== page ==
- Use a separate e-mail address (such as a free Yahoo, Hotmail or Gmail account) to sign up for newsletters, online posting, trade shows and anything you respond to on the internet. If the mailbox gets unwieldy, you can delete it or filter it more aggressively.
- Use anti-spam software.
- Try to filter your email - Look further down this page to see you exactly how to do this. Or your ISP might provide a filtering service or be able to tell you how to set one up yourself.
- Don't ever buy anything from spammers.
- Don't write to or give your email address out to clueless folks, whether they are friends or family. Inevitably, those people will fail to use up-to-date firewalls, ant-virus, anti-spyware, and they will visit dubious scam websites. Sooner or later, their pc will become infected, and the virus or worm will harvest all of the email addresses in their Outlook or other email client.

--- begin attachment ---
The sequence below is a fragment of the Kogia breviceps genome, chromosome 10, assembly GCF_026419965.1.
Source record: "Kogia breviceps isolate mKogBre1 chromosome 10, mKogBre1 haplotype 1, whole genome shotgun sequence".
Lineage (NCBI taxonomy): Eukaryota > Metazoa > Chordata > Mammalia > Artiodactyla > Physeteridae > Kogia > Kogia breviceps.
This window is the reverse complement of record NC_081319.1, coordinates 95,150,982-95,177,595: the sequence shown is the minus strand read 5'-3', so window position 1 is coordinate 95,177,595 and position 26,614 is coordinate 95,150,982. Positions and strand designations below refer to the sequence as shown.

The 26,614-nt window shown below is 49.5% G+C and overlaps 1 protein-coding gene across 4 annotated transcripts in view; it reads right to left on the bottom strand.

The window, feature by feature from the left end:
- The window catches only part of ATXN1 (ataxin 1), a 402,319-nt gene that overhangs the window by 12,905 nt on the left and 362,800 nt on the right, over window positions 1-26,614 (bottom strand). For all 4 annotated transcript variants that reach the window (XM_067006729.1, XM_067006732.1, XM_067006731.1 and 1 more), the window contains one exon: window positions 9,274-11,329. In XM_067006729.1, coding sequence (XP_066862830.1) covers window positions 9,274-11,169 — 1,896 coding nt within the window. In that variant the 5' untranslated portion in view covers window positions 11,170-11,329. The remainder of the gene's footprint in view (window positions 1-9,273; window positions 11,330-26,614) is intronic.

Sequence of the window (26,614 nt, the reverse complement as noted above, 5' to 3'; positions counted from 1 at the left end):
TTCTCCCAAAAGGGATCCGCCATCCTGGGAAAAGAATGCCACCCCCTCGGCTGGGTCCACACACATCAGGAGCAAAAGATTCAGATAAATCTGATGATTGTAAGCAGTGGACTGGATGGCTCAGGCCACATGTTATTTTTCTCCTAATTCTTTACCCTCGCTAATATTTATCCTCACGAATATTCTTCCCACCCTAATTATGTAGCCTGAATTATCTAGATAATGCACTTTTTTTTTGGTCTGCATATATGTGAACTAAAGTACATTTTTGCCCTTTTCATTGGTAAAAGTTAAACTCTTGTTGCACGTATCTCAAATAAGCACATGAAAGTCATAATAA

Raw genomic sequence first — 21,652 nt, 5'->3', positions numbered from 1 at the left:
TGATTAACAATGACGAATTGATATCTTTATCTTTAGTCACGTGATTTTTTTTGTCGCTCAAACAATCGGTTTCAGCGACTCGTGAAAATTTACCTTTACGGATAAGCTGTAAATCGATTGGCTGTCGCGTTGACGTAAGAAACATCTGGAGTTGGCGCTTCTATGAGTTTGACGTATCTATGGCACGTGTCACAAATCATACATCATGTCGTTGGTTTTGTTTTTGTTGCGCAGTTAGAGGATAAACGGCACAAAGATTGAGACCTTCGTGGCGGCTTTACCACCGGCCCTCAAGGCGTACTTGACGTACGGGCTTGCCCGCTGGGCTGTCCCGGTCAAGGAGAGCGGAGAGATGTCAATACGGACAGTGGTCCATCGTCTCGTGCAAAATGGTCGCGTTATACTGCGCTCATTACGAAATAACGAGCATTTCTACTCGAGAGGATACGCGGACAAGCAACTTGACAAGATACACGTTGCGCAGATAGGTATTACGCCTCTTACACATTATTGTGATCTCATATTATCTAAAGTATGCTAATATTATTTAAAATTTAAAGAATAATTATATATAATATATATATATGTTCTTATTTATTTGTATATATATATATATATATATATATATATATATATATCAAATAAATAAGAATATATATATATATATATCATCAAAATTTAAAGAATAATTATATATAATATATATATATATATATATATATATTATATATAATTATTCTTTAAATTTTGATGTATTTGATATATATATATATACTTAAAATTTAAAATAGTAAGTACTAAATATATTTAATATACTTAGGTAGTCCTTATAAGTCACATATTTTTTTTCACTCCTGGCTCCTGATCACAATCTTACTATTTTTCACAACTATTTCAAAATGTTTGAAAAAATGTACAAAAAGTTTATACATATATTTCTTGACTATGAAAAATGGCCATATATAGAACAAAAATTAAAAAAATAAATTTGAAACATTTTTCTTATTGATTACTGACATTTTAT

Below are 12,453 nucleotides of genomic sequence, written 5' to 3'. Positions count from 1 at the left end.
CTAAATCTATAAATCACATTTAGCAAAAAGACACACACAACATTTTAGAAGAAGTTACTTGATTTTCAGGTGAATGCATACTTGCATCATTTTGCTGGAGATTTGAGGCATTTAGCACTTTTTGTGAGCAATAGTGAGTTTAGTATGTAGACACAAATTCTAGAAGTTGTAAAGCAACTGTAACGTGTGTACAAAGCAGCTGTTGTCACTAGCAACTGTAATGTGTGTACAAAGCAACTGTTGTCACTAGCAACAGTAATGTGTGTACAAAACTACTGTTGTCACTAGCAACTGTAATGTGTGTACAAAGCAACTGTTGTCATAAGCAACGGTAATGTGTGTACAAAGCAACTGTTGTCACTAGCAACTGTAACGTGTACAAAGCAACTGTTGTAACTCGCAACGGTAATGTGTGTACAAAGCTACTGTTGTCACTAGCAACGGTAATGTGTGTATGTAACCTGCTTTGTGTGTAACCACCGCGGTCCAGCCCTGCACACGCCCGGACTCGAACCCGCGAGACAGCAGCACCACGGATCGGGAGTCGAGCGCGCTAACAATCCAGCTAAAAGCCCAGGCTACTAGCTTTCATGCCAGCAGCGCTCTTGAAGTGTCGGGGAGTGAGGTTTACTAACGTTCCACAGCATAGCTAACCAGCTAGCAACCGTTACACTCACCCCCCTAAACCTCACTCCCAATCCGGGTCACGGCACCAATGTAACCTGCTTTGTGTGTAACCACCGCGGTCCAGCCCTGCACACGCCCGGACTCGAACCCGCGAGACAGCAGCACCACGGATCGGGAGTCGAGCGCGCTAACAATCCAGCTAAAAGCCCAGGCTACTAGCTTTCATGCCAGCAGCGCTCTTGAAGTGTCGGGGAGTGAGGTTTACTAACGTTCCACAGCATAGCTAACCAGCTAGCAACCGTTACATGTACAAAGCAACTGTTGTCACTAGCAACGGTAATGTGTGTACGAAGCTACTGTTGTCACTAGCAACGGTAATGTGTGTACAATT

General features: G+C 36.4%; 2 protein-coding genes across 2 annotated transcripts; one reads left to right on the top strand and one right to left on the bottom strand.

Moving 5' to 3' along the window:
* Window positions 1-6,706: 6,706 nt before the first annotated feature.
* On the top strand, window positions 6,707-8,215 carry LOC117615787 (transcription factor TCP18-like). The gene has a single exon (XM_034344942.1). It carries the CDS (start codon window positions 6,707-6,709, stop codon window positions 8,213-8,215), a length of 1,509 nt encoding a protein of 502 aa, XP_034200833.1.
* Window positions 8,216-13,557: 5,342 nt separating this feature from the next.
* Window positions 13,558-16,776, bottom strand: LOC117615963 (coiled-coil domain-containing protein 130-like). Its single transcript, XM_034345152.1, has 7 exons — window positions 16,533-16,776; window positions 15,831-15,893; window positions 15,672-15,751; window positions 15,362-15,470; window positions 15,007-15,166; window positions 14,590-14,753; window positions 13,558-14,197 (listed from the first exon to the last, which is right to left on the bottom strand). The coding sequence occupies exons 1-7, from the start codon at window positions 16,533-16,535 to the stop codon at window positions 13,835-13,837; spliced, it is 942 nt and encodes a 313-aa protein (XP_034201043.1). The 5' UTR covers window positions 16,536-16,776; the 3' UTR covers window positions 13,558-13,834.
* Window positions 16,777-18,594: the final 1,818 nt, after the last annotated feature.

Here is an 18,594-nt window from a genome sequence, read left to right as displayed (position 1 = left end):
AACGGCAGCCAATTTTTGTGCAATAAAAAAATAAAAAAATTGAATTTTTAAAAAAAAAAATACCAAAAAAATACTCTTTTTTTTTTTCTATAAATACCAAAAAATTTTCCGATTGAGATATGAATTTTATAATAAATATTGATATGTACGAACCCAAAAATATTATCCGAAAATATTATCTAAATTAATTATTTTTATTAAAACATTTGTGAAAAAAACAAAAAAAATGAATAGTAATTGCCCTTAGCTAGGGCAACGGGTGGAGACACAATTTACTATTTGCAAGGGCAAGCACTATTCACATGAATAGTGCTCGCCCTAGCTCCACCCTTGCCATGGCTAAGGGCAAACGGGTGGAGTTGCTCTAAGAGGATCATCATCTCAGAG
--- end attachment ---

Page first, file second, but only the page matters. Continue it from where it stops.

- How to Stop Spam almost forever! You don't have to face an inbox full of porn, spam, scams and junk every day. Here's how to stop it.
How to set up your own Spam filters and Spam blocking
If you are still getting spam in your inbox, despite turning standard spam filters on, like Norton Anti-Spam; there is a simple, effective free method you can use: set up your own spam filter.
Our own studies show that 95% of all spam is actually coming from a few domain extensions. If you block these, you block most spam. Of course, as we each block them, they will use new domains, so you will have to update your filters a few times a year.
Most spam we received in November 2014 was sent from addresses attached to the folllowing domain extansions:
What to do if you DO get spam: